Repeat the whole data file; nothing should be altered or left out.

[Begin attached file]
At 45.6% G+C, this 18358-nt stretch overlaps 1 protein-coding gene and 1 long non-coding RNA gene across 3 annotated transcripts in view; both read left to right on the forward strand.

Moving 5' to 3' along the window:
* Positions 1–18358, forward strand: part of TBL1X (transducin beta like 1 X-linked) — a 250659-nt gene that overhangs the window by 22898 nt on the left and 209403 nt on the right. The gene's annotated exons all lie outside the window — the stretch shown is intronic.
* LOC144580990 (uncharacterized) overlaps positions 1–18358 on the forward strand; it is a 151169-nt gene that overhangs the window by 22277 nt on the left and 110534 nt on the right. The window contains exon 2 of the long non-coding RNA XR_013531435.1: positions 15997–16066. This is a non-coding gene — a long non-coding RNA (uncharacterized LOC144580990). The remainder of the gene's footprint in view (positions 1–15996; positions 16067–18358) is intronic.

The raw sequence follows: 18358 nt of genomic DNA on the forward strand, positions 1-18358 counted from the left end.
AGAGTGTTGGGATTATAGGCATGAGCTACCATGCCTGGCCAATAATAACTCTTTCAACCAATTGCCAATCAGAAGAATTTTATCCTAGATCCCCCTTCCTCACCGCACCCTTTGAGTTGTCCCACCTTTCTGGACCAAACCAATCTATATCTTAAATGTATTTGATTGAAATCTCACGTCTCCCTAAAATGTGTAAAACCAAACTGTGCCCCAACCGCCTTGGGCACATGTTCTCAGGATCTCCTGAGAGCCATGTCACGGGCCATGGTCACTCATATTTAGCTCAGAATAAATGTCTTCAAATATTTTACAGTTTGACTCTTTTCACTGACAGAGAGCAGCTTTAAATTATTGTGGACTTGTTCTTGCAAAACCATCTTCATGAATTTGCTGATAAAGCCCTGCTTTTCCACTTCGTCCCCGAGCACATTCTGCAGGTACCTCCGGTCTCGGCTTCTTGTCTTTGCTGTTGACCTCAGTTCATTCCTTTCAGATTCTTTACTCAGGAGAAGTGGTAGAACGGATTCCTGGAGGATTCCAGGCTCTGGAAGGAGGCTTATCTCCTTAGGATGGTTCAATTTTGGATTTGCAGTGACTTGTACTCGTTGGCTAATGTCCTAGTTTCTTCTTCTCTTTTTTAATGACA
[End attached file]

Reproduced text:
At 45.6% G+C, this 18358-nt stretch overlaps 1 protein-coding gene and 1 long non-coding RNA gene across 3 annotated transcripts in view; both read left to right on the forward strand.

Moving 5' to 3' along the window:
* Positions 1–18358, forward strand: part of TBL1X (transducin beta like 1 X-linked) — a 250659-nt gene that overhangs the window by 22898 nt on the left and 209403 nt on the right. The gene's annotated exons all lie outside the window — the stretch shown is intronic.
* LOC144580990 (uncharacterized) overlaps positions 1–18358 on the forward strand; it is a 151169-nt gene that overhangs the window by 22277 nt on the left and 110534 nt on the right. The window contains exon 2 of the long non-coding RNA XR_013531435.1: positions 15997–16066. This is a non-coding gene — a long non-coding RNA (uncharacterized LOC144580990). The remainder of the gene's footprint in view (positions 1–15996; positions 16067–18358) is intronic.

The raw sequence follows: 18358 nt of genomic DNA on the forward strand, positions 1-18358 counted from the left end.
AGAGTGTTGGGATTATAGGCATGAGCTACCATGCCTGGCCAATAATAACTCTTTCAACCAATTGCCAATCAGAAGAATTTTATCCTAGATCCCCCTTCCTCACCGCACCCTTTGAGTTGTCCCACCTTTCTGGACCAAACCAATCTATATCTTAAATGTATTTGATTGAAATCTCACGTCTCCCTAAAATGTGTAAAACCAAACTGTGCCCCAACCGCCTTGGGCACATGTTCTCAGGATCTCCTGAGAGCCATGTCACGGGCCATGGTCACTCATATTTAGCTCAGAATAAATGTCTTCAAATATTTTACAGTTTGACTCTTTTCACTGACAGAGAGCAGCTTTAAATTATTGTGGACTTGTTCTTGCAAAACCATCTTCATGAATTTGCTGATAAAGCCCTGCTTTTCCACTTCGTCCCCGAGCACATTCTGCAGGTACCTCCGGTCTCGGCTTCTTGTCTTTGCTGTTGACCTCAGTTCATTCCTTTCAGATTCTTTACTCAGGAGAAGTGGTAGAACGGATTCCTGGAGGATTCCAGGCTCTGGAAGGAGGCTTATCTCCTTAGGATGGTTCAATTTTGGATTTGCAGTGACTTGTACTCGTTGGCTAATGTCCTAGTTTCTTCTTCTCTTTTTTAATGACA